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Students react to the growing possibility of a nationwide TikTok ban

By Samantha Scarlatos, Staff Writer

TikTok can be considered the app of the century. Whether a user or not, there’s no doubt almost everyone has seen a video or two. Much like the popular social media platform from 2017,, it allows anyone to post up to three minutes of footage, which can be made either private to followers only, or public. This app has 100 million users in the United States alone.

Within the last few years, consideration of banning TikTok has been growing stronger from the U.S. government because of its links to the Chinese government. This is because the parent company, ByteDance, collects and holds the data users provide. Many people are worried about China’s ability to gain access to American data through this software that they own.

It is suspected that the Chinese Communist Party (CCP) can control what content U.S. users see by filtering out things that “expose” certain countries. Poor treatment and harsh conditions of people in places that need help are being blocked from American accounts. Aside from this, the CCP can access Americans’ personal information.  

Freshman business major Ava Schlapa uses TikTok and has a public account. She has concerns about the safety of her data on the app.

However, most people do not pay attention to the risks we face when adding something to their phones. Most people do not thoroughly read the terms and conditions beforehand, and some do not review them at all.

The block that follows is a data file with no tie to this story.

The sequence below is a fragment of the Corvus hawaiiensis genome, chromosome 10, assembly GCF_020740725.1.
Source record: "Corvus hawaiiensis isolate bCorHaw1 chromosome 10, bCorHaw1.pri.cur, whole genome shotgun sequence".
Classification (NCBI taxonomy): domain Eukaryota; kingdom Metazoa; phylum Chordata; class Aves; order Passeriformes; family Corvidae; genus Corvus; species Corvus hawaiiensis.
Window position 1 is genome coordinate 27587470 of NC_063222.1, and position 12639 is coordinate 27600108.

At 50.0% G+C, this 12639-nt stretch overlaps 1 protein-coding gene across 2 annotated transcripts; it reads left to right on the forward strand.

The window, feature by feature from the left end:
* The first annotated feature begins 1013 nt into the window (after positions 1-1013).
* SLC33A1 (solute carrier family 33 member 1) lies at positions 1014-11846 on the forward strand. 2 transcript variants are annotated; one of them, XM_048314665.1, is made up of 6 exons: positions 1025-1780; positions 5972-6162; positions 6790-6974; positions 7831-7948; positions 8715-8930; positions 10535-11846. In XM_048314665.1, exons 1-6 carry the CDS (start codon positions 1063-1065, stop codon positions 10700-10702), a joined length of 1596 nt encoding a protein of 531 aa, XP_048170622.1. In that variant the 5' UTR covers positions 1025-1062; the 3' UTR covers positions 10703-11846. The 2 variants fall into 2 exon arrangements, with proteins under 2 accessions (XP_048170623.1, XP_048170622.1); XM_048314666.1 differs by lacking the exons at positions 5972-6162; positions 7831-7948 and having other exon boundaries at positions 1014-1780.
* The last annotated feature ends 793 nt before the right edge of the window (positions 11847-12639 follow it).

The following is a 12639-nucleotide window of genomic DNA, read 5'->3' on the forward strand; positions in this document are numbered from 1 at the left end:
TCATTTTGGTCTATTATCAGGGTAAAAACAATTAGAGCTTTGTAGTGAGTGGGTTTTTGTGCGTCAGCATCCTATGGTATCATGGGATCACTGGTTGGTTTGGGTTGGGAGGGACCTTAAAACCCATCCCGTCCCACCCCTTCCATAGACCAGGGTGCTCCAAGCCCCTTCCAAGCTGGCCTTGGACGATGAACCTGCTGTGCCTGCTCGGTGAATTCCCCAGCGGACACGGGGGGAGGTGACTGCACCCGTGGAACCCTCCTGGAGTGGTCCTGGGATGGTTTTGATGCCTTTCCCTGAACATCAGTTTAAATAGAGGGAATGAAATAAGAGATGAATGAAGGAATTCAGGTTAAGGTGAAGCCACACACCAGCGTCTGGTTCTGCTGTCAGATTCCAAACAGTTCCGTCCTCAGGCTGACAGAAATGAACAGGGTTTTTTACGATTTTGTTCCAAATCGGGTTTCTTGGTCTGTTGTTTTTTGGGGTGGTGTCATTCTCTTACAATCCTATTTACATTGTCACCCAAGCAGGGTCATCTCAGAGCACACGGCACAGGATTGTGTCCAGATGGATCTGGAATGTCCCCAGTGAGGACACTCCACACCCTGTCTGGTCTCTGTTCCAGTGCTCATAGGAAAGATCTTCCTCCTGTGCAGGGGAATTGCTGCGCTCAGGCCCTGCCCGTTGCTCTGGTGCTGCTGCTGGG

“I don’t read the terms and conditions. I just scroll and agree,” Schlapa said.

If the government decides to ban the app from U.S. devices, that means some users may struggle financially, since their main source of income is from creating TikTok content. 

“It would greatly impact those who make money off the app and they would need to seek other options,” Schlapa said. 

During former President Donald Trump’s last moments in office, the clock was ticking for TikTok’s ownership to be handed over to the U.S. government, but then his term ended. President Joe Biden has enforced security laws against certain apps. It has been banned on federal devices for some time now, and even public universities and schools are banning the app on school devices and WiFi networks.

Freshman nutrition major Mia Colangelo is also an active user of TikTok, having a public account. She disagrees with the measures being taken to control usage of the app.

“I don’t think it’s fair for universities to ban TikTok because it’s either the whole U.S. that bans it, or not. You can’t just exclude certain people from the app,” Colangelo said.  

Many apps collect data from users to help companies produce more products that’ll retrieve even more data. There is no way to escape the collection of data besides avoiding the app entirely, which many privacy activists are aware of. 

Schlapa speculates on ways users can regain control over their privacy while using social media.

“We could minimize our usage of the app, and maybe there’s a way to make international versions of the app, like the United States’ owned TikTok,” she said.

Privacy and security are an everlasting concern for users of social media platforms such as TikTok.

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